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Learn from Al Capone dangers of higher cigarette taxes and fines

The Chicago City Council is considering higher taxes on cigarettes, as well as higher fines for those who sell them as "loosies" on the black market. | Joel Saget/Getty Images

As the rest of the country moves toward more sensible criminal justice policies by legalizing marijuana and reducing overly punitive sentences, the Chicago City Council seems headed in the other direction. The Council is considering anti-tobacco legislation that would increases taxes on cigarettes and double fines and impose jail sentences for those avoiding taxes by selling loose cigarettes (loosies).

While the penalties and higher taxes seem like a good idea on the surface, they ignore what we should have learned 80 years ago during the prohibition of alcohol, which is that harsh penalties increase illegal activity and violence, decrease the effectiveness of law enforcement, and criminalize the marginalized. And higher taxes have not been effective in lowering use rates; education, treatment and social influence win that award.

OPINION

It’s a simple matter of pricing. Chicago has the highest rate of cigarette taxation in the country and a captive market of tens of thousands of smokers. Yet nearby communities of Missouri and Indiana legally sell cigarettes at tax rates six to seven times lower. It doesn’t take a genius to see a moneymaking opportunity here. With a tax-differential per case (60 cartons) of more than $3,800 between Missouri and Chicago, a van carrying 50 cases could bring in $192,000 for a smuggler.

When you create an underground market for anything, you create a profit incentive for people to break the law. Once they do, many of society’s laws cease to apply. Criminals can’t appeal to the police for help, so when they’re robbed, violence is the means of recourse. And the threat of prison is not a deterrent, thereby remaining only a threat. So who would take such risks to import cigarettes into the city? Primarily two groups: Organized crime and the poor.

The vast majority of people who enter such a trade are just people on the fringes, trying to get by however they can and barely doing so. If they had more schooling, or there were more job opportunities, they’d be plumbers or secretaries or professionals. You can look down upon them for doing something illegal, but you might also ask yourself what you would do in their situation.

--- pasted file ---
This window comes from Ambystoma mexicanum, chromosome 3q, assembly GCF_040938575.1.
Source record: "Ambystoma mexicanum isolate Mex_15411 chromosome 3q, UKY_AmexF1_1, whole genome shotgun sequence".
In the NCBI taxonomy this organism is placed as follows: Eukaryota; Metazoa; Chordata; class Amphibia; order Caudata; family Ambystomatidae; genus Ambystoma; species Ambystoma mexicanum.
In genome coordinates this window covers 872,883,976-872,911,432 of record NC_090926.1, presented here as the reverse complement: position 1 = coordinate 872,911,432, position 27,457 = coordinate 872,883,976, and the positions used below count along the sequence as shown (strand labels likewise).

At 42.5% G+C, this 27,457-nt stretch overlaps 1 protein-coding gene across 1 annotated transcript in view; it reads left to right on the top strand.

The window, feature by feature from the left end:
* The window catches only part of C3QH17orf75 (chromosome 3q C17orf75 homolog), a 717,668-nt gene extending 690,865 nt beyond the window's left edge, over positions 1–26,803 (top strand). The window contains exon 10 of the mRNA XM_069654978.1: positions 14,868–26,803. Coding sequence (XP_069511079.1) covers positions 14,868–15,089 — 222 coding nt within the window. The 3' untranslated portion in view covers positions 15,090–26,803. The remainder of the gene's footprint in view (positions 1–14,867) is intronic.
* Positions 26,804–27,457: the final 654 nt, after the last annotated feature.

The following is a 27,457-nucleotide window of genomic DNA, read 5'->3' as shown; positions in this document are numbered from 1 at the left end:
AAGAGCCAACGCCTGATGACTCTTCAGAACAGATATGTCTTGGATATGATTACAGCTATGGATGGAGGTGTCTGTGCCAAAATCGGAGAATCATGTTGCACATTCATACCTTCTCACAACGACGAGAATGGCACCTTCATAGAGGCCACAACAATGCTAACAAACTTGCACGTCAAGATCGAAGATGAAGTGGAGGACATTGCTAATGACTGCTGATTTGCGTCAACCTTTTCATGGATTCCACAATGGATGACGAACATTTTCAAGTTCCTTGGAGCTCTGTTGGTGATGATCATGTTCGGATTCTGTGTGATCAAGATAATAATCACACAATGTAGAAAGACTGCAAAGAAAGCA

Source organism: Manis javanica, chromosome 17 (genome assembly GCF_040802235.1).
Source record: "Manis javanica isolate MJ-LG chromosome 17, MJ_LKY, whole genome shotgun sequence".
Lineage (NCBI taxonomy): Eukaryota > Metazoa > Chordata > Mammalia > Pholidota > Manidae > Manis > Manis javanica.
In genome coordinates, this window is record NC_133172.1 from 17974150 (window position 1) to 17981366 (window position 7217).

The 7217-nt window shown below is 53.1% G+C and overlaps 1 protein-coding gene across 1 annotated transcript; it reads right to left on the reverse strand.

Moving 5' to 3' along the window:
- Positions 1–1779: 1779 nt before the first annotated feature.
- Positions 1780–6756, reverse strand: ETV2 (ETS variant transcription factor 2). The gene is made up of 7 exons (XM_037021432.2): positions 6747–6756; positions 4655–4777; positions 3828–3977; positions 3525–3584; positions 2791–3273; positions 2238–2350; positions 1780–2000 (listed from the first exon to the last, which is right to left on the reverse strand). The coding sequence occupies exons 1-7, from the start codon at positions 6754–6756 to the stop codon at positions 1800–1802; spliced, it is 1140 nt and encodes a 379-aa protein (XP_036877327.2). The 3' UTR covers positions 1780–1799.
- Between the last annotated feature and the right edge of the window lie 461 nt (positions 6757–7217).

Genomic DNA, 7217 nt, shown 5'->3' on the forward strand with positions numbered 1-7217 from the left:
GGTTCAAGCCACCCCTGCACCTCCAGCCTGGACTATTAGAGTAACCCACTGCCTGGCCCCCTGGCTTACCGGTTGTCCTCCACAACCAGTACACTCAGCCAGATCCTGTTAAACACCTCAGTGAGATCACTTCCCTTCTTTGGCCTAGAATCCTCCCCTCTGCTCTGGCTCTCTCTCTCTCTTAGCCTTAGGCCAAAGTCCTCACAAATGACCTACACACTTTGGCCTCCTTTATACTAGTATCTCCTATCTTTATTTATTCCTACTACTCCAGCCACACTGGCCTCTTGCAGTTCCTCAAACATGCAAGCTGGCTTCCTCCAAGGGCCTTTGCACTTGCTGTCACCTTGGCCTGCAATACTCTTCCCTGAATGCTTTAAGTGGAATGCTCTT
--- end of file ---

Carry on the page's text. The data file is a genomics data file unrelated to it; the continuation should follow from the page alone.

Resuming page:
Regardless of what you think about these people, sending them to jail helps no one. It’s tremendously expensive, it gives that person a record that will make them even less likely to be able to gain legitimate employment in the future, and it wastes scarce law enforcement resources.

As a police officer for 34 years, that part of it is very important for me – the fact of how wasteful of law enforcement resources going after low-level street cigarette dealers is. Because when you’re talking about law enforcement resources, you’re talking not only about money. You’re talking about what that police officer isn’t doing when she’s out busting someone selling loosies. She isn’t investigating homicides, she isn’t investigating rapes, and because it’s much easier to arrest ten kids off the street, than to spend weeks investigating sexual assaults, the rapist continues assaulting women.

Adding to this problem is the fact that if you look at the universe of people committing crimes and the universe of people getting arrested and prosecuted for those crimes, they’re two different populations. People of color are much more likely than white people to enter the criminal justice system even given similar rates of offense. Eric Garner, who was choked to death while in New York Police Department custody last year, was there for selling loose cigarettes.

The Chicago City Council’s ordinance would further exacerbate racial disparities in the criminal justice system, criminalize more people of color and create more unnecessary opportunities for negative police citizen encounters. That’s the last thing Chicago needs.

Neill Franklin, a retired police officer who worked for the Baltimore Police Department and the Maryland State Police, is executive director of Law Enforcement Against Prohibition.

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